Apple (AAPL) iWatch may have finger on the market’s pulse after all

Great uncertainty surrounds the future potential of the iWatch, Apple Inc.’s (NASDAQ:AAPL) much awaited new smartwatch form factor. Some analysts believe that it’s destined to be an overhyped flop, following the pattern established by other smartwatches, including the Galaxy Gear, Samsung’s entry in the market which garnered a lackadaisical reception at best from the tech-buying public. Others predict a tsunami of sales, with fifty million first year units moved.

Apple (AAPL) itself appears confident in sales towards the higher end, though this is of course not a guarantee of success. A piece of news published yesterday by Re/Code, however, suggests that the Cupertino electronics company’s certitude may not be misplaced. This article reports a massive jump in venture capital funding for digital health technology in the first half of 2014, rising far above the levels seen in 2013.

market pulseTotal venture capital given to digital health startups in 2013 was around $1.9 billion, while the amount of venture capital poured into the tech niche in January through June 2014 has already reached $2.3 billion, surpassing the previous twelve months already. If the trend continues, total 2014 funding may exceed 200% of 2013’s total.

Though individual venture capitalists can and often do make appalling mistakes with their money, and even groups of them can be misled by poor data or excessive enthusiasm, the sheer scale of funding this year suggests that digital health technology really is poised to take off as an extremely profitable medical sector. Eight major companies absorbed around a third of the cash bounty, including Doximity, Zenefits, Lumeris, MedHOK, Proteus, Alignment Healthcare, Flatiron Health, and NantHealth.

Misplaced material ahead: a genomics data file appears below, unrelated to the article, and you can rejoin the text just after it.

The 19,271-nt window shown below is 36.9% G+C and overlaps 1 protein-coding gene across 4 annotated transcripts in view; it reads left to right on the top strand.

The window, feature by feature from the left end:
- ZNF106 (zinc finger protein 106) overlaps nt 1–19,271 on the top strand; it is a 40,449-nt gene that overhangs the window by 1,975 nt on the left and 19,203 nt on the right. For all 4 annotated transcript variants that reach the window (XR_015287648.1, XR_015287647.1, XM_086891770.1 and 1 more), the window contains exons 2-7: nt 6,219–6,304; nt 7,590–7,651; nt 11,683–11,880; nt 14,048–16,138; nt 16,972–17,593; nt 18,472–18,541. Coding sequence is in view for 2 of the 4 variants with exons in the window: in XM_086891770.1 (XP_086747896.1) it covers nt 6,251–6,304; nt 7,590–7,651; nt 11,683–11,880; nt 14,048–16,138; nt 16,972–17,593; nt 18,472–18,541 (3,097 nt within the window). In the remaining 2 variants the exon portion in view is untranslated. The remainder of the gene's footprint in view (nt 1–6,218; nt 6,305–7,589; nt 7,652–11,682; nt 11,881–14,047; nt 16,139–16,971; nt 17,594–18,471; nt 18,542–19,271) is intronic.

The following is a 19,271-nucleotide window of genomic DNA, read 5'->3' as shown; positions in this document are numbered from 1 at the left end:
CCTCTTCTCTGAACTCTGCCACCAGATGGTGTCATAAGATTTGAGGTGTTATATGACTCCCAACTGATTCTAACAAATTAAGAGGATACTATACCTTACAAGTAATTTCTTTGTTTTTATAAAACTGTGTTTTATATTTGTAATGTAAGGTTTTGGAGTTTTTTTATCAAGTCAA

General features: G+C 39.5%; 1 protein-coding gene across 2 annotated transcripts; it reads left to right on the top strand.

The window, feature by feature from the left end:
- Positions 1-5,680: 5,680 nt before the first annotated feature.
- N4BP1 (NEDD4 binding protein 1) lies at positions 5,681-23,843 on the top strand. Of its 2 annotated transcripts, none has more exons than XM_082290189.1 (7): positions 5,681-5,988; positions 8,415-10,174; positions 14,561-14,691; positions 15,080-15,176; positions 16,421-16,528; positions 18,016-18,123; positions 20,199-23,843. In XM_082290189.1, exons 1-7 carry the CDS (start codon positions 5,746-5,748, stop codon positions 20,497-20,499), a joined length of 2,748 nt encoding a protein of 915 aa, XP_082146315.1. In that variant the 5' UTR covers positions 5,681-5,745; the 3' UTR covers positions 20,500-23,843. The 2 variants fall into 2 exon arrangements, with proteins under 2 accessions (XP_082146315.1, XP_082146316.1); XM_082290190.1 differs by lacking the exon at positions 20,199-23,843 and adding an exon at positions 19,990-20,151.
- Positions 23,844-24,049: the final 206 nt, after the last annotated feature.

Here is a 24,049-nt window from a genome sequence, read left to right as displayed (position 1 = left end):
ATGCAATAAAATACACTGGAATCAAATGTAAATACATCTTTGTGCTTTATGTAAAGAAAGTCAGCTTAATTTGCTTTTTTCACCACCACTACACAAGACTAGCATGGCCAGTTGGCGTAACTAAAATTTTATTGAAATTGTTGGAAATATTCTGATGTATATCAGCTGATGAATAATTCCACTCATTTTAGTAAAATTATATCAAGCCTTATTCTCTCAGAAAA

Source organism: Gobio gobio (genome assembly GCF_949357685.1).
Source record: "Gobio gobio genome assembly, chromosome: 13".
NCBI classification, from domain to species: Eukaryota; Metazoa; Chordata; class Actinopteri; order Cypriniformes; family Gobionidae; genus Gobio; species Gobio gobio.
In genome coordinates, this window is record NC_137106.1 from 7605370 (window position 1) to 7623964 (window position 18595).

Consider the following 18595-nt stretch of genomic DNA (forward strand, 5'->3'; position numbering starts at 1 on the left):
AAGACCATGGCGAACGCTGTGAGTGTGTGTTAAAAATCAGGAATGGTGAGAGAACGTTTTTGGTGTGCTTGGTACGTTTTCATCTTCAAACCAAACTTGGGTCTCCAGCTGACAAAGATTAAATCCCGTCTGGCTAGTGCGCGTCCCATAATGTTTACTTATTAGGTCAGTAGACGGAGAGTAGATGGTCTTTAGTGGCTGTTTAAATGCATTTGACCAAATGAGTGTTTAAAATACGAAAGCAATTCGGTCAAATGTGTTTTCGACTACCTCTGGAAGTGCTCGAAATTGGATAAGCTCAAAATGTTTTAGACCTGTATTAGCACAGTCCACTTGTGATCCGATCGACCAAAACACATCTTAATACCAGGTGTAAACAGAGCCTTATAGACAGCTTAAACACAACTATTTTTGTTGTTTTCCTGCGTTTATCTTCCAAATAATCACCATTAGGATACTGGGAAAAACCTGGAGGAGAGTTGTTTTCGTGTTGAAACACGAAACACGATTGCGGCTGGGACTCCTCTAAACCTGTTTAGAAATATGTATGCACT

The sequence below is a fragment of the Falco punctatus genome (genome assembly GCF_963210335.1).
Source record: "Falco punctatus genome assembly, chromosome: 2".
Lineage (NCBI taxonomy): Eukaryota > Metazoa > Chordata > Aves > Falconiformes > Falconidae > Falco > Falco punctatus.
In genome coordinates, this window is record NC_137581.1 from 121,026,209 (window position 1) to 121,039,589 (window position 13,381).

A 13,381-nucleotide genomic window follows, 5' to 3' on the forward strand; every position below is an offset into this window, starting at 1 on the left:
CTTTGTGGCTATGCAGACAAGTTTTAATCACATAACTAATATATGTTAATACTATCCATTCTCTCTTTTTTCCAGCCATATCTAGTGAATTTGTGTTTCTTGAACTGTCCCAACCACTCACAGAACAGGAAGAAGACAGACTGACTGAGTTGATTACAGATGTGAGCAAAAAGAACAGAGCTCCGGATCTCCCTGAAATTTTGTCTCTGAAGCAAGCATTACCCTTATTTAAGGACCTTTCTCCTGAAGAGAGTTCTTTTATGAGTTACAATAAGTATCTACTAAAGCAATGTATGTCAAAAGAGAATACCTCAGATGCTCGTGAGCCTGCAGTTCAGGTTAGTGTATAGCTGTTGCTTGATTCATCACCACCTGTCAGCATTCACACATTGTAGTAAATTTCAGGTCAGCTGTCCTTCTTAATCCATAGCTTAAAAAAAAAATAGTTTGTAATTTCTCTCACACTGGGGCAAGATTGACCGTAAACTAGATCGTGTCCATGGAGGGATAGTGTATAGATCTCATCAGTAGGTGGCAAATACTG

This is important data from the standpoint of the iWatch’s possibilities. Since Apple Inc. (AAPL) is probably seeking certification of the iWatch as a medical device from the FDA, the smartwatch is clearly more than just another heart rate monitor. With the upsurge in interest in digital health tech, it is possible that Apple has cleverly positioned itself to make the most of a sector which is about to experience explosive growth – or has ended up at the right place at the right time by sheer good luck.

If this is indeed the hour best suited to release of a health tracking smartwatch, then Apple’s (AAPL) iWatch sales may prove to be much higher than the doomsayers have been predicting. Moving tens of millions of units might be possible – if the medical aspects of the watch are broad and useful enough, and in sync with the demands of the times.

  • GSbDYYkpOv

    I could see apple zombies buying it just to say they have it.

    I was recently asked when i was going to upgrade to an iphone 5s. So I showed my friend why going from a Galaxy S5 to an iPhone 5s would be a downgrade. He ended up agreeing but said that he just “likes iphone because it has less stuff to it so it is less complicating”

    • YouJustAnnoyedMe

      F off. Your personal anecdote is misplaced. Get a life.